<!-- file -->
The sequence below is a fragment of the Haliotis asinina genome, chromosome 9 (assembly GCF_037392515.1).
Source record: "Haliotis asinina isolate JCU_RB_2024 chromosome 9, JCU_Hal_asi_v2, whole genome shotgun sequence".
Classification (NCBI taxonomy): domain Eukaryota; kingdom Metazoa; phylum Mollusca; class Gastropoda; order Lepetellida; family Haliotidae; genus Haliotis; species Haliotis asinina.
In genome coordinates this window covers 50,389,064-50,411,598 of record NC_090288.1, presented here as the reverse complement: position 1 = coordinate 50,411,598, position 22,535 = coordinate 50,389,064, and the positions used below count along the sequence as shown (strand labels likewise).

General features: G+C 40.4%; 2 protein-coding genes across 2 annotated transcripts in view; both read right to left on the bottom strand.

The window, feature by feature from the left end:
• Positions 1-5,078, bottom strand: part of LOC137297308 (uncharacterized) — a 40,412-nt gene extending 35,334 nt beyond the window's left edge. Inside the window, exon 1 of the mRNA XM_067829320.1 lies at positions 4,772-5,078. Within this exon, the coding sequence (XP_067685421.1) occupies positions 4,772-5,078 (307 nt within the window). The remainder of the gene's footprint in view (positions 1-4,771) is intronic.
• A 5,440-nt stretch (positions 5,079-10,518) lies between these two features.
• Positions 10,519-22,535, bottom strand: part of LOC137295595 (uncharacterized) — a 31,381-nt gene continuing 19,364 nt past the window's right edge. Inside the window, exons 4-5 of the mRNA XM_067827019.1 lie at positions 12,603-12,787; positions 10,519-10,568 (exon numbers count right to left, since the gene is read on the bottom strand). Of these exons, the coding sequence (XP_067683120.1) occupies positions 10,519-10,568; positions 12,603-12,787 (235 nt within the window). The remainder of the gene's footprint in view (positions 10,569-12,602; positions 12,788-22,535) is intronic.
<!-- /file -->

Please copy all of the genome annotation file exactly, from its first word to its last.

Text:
The sequence below is a fragment of the Haliotis asinina genome, chromosome 9 (assembly GCF_037392515.1).
Source record: "Haliotis asinina isolate JCU_RB_2024 chromosome 9, JCU_Hal_asi_v2, whole genome shotgun sequence".
Classification (NCBI taxonomy): domain Eukaryota; kingdom Metazoa; phylum Mollusca; class Gastropoda; order Lepetellida; family Haliotidae; genus Haliotis; species Haliotis asinina.
In genome coordinates this window covers 50,389,064-50,411,598 of record NC_090288.1, presented here as the reverse complement: position 1 = coordinate 50,411,598, position 22,535 = coordinate 50,389,064, and the positions used below count along the sequence as shown (strand labels likewise).

General features: G+C 40.4%; 2 protein-coding genes across 2 annotated transcripts in view; both read right to left on the bottom strand.

The window, feature by feature from the left end:
• Positions 1-5,078, bottom strand: part of LOC137297308 (uncharacterized) — a 40,412-nt gene extending 35,334 nt beyond the window's left edge. Inside the window, exon 1 of the mRNA XM_067829320.1 lies at positions 4,772-5,078. Within this exon, the coding sequence (XP_067685421.1) occupies positions 4,772-5,078 (307 nt within the window). The remainder of the gene's footprint in view (positions 1-4,771) is intronic.
• A 5,440-nt stretch (positions 5,079-10,518) lies between these two features.
• Positions 10,519-22,535, bottom strand: part of LOC137295595 (uncharacterized) — a 31,381-nt gene continuing 19,364 nt past the window's right edge. Inside the window, exons 4-5 of the mRNA XM_067827019.1 lie at positions 12,603-12,787; positions 10,519-10,568 (exon numbers count right to left, since the gene is read on the bottom strand). Of these exons, the coding sequence (XP_067683120.1) occupies positions 10,519-10,568; positions 12,603-12,787 (235 nt within the window). The remainder of the gene's footprint in view (positions 10,569-12,602; positions 12,788-22,535) is intronic.